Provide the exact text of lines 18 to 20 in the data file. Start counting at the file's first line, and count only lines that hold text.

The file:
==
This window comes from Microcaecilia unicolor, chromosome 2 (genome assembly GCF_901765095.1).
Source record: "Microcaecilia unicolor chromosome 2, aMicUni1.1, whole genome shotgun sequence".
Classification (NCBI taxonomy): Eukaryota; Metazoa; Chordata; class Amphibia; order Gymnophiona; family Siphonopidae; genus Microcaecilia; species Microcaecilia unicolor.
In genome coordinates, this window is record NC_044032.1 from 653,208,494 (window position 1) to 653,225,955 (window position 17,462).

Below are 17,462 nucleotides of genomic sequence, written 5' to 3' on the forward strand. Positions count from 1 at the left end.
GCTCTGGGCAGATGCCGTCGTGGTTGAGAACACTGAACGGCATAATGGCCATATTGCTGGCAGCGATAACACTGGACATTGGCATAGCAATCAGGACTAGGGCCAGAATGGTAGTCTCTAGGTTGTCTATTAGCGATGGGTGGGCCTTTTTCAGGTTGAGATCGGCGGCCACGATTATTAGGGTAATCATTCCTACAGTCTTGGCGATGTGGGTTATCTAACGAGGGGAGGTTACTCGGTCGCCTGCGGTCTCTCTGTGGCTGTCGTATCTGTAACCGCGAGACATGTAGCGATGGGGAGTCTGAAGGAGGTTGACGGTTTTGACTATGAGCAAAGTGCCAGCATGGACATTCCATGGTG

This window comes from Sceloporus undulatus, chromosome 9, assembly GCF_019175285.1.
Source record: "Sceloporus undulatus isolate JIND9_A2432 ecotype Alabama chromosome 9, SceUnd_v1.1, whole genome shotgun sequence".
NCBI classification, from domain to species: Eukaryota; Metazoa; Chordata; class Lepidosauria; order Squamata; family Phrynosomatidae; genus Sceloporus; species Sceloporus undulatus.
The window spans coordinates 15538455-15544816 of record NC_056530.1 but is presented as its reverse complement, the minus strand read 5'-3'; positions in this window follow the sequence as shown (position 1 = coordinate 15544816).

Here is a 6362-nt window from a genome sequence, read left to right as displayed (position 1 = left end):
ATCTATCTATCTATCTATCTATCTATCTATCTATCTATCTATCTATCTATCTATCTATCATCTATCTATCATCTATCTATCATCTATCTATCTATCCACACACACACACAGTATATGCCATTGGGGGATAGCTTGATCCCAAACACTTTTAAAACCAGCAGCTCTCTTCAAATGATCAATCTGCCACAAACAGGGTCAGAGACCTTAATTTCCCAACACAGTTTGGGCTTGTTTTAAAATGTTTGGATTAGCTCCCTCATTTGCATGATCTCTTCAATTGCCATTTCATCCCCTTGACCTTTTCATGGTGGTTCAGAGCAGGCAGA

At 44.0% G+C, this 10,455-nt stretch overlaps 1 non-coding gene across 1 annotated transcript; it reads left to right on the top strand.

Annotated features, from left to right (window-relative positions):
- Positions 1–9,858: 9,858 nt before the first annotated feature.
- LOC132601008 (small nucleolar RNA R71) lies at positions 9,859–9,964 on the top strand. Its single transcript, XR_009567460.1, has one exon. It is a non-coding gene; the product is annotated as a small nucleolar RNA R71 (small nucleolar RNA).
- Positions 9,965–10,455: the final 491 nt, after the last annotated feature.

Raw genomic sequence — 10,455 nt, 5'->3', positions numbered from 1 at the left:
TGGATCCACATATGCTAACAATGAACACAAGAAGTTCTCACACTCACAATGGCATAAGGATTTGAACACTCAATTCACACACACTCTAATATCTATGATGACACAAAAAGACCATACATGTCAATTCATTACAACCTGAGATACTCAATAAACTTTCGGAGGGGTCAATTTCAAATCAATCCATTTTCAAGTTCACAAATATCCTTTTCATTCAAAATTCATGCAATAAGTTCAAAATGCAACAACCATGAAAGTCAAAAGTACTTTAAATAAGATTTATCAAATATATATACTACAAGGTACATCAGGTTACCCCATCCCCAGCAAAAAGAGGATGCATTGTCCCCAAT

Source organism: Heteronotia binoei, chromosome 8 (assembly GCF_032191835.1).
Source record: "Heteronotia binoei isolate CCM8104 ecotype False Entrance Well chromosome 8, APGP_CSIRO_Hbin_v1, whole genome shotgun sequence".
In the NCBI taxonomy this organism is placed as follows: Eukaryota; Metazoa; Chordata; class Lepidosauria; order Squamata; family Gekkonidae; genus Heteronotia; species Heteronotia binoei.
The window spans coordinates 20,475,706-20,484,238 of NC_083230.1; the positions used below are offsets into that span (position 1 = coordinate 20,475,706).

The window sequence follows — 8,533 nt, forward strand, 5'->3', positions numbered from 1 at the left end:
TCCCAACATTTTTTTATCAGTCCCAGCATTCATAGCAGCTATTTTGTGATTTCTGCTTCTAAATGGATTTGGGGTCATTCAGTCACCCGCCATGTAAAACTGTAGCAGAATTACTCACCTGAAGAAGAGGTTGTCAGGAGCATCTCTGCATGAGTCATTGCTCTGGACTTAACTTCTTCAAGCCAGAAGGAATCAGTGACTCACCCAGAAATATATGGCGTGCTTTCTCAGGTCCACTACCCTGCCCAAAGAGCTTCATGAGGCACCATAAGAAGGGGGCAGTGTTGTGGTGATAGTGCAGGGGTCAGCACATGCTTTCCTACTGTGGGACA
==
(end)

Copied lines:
Raw genomic sequence — 10,455 nt, 5'->3', positions numbered from 1 at the left:
TGGATCCACATATGCTAACAATGAACACAAGAAGTTCTCACACTCACAATGGCATAAGGATTTGAACACTCAATTCACACACACTCTAATATCTATGATGACACAAAAAGACCATACATGTCAATTCATTACAACCTGAGATACTCAATAAACTTTCGGAGGGGTCAATTTCAAATCAATCCATTTTCAAGTTCACAAATATCCTTTTCATTCAAAATTCATGCAATAAGTTCAAAATGCAACAACCATGAAAGTCAAAAGTACTTTAAATAAGATTTATCAAATATATATACTACAAGGTACATCAGGTTACCCCATCCCCAGCAAAAAGAGGATGCATTGTCCCCAAT

Source organism: Heteronotia binoei, chromosome 8 (assembly GCF_032191835.1).